The main example of a good kingdom I can think of in recent RPGs is probably Blue Rose from Green Ronin. It doesn’t mirror actual mediaeval reality in many ways and deliberately attaches many modern day attitudes to the setting, but it’s still an interesting approach, not least because it is such a rarity among the generally grim and gritty fantasy worlds currently in fashion in gaming.
I think that to a modern attitude, which in the podcast I was trying to avoid, a “good” polity has a lot of interdependence: if there’s a monster ravaging your village, you call the police-equivalent, rather than trying to bribe wandering psychopaths into dealing with it for you. And it’s dealt with out of your (and everyone’s) taxes: the next county over didn’t get a monster this year, but the police will turn up if and when they do.
But of course that reduces the need for wandering psychopaths, and the tradition that RPGs inherited from pulp Westerns (via Conan) says that those are the people you play.
I’ve not read or played Blue Rose. I’m a bit dubious about magical telepathic animals but otherwise it looks interesting.
I rather like it. The new edition, using Chris Pramas’ AGE system, is beautifully done and has some excellent content. Of course it’s not perfect and sometimes the focus on how inclusive and tolerant the society is becomes a little overdone, although that’s more of an issue for the fiction line. It certainly compares well with The Deryni Adventure Game.
If it helps, think of the animals as sort of furry versions of The Tomorrow People
Comrades!: while listening to your musings about the questionable compatibility of manorialism and feudalism with goodness, I was put in mind of the work of the Rev. Tho. Malthus of sainted memory. If goodness is incompatible with starvation, epidemic, high infant mortality, conquest, invasion, devastating war etc. (a position I think seems tenable), chastity and contraceptives might turn out to be seen as prerequisites for sustained Goodness,
The point of the hero funnel, Michael, is that in such levelling systems adversity does not discover but produces power (in those that survive). It’s not a matter of discovering the talented or the consistently lucky, but of actually making people powerful (or dead, at random).
“Expert Class” accountants in D&D 3+ do gain hit points, yes.
Indeed. I do not recommend use of the hero funnel in those editions. Better to have a test for the potential to develop levels when such a thing exists.
But in universes in which everyone has levels in something, a funnel with giant rats in the wide-open mouth may well be the way to go. Sure, it exposes a lot of schlubs to risk that might be avoided, but you don’t get any seventh-level heroes to defend your populace with some getting nibbled to death by rats.
I took an unreasonable dislike to AGE when Wil Wheaton was doing Titansgrave and described the thing that generates stunt points (double or triple on 3d6) as a “critical”, even though it happens about half the time. To be fair to the system, I’ve just checked the Fantasy AGE core rulebook and it does not use this terminology, so really it’s just another reason to dislike Wil.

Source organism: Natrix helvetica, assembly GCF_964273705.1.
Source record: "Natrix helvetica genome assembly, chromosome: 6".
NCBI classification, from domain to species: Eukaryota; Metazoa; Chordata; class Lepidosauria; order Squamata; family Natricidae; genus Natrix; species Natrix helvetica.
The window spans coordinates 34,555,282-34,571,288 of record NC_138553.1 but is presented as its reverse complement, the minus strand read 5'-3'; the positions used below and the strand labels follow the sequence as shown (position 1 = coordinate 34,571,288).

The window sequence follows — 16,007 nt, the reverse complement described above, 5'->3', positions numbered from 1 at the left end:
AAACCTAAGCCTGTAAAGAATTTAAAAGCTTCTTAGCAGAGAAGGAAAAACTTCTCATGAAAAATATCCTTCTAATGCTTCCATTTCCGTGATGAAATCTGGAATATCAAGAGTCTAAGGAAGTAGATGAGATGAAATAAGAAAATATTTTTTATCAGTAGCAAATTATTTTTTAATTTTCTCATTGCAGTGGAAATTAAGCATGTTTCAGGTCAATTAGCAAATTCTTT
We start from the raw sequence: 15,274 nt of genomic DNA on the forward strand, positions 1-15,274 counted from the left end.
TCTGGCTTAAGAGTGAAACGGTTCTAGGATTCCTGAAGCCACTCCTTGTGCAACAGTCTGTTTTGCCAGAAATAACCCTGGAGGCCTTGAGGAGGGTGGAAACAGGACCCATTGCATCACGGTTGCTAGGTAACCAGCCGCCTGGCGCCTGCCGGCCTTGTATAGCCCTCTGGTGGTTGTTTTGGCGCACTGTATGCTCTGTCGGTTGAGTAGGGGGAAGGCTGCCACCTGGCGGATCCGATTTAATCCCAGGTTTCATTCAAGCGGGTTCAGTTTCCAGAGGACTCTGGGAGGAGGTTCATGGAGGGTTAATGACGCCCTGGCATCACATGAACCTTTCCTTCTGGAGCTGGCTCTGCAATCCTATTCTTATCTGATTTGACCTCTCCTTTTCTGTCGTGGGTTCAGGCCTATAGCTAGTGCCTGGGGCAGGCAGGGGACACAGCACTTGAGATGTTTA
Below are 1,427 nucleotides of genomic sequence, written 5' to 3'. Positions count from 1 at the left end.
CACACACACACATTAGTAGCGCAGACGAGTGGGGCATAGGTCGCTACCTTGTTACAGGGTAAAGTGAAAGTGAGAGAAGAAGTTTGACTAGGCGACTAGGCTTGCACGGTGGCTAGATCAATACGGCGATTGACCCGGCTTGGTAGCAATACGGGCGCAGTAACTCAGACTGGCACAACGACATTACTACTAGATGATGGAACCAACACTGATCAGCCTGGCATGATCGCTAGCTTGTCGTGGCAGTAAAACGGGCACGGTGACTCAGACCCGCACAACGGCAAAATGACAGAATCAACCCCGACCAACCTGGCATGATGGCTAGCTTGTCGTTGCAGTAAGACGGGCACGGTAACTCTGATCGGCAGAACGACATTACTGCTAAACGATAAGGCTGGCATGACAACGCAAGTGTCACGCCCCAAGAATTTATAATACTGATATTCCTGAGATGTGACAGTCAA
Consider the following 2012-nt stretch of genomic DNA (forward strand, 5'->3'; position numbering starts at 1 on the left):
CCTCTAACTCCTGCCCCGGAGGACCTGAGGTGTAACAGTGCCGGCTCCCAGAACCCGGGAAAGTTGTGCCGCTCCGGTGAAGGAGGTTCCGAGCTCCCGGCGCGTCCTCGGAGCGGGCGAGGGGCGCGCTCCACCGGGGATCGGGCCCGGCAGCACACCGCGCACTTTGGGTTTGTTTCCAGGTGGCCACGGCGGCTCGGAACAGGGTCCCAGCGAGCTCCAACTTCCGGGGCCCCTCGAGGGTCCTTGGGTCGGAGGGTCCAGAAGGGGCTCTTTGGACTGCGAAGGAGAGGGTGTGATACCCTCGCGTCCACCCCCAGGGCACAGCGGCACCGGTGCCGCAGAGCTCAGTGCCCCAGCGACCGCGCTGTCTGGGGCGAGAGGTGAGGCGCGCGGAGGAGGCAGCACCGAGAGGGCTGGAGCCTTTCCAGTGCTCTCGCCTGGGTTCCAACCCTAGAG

@Agemegos: Anzac again (¾ collie, ¼ huntaway). I’d like to say that she saved five lives on Mardia by barking a warning, but in practice she is an efficient converter of kibble into affection, hair and faeces.
To get political for a moment, as far as I can see the only thing that consistently reduces population growth is to turn children from an insurance policy (you need them to look after you when you’re old) to a liability (it costs you to raise them) – in other words, to make people richer and give them safety nets.
Remaining political for just that moment, I never saw any evidence to support the economic theories of family-size choice and the demographic transition. To the contrary, birthrates fell before death rates in places where effective contraception was made available (and women were allowed to read). As I can see the only thing that consistently reduces population growth is contraception.
People had children not to provide for their old age but because the alternative was abstinence.
Yes… that was a difficult thing to watch even though I was actively trying to learn how the game worked.
He also added some sort of “legendary stunt” nonsense where rolling triples meant your actions were spoken of through the ages, which is also not in the actual game and makes no sense in terms of the numbers. I forget exactly how often doubles come up on 3d6 but I think it’s something like 47% of the time: the system is clearly designed with that frequency in mind, one reason why stunts are very definitely not the same as criticals. They have more in common with the effects generated in Monsters & Magic, in a more refined and codified style.
Incidentally, I think you could be doing much more to use that dog to generate PayPal donations. People love dogs.
That’s close enough to “about half the time” for me.
@BigJackBrass - yes, the idea of having points that you can spend on nifty stuff did seem familiar in M&M, though I think we didn’t really explore the options very far - using up resources didn’t really come into it, for example.
I like Will Wheaton. I also like AGE. I am not sure why he can’t call them criticals, what is the definition of a critical across RPG? (Clue, there isn’t one).
I had Blue Rose True20 and loved it. I have held off on the AGE version since someone said it had problems at high levels. But I never run high level games, so why should I care? Apparently the FAGE Companion has a fix for GMs who do.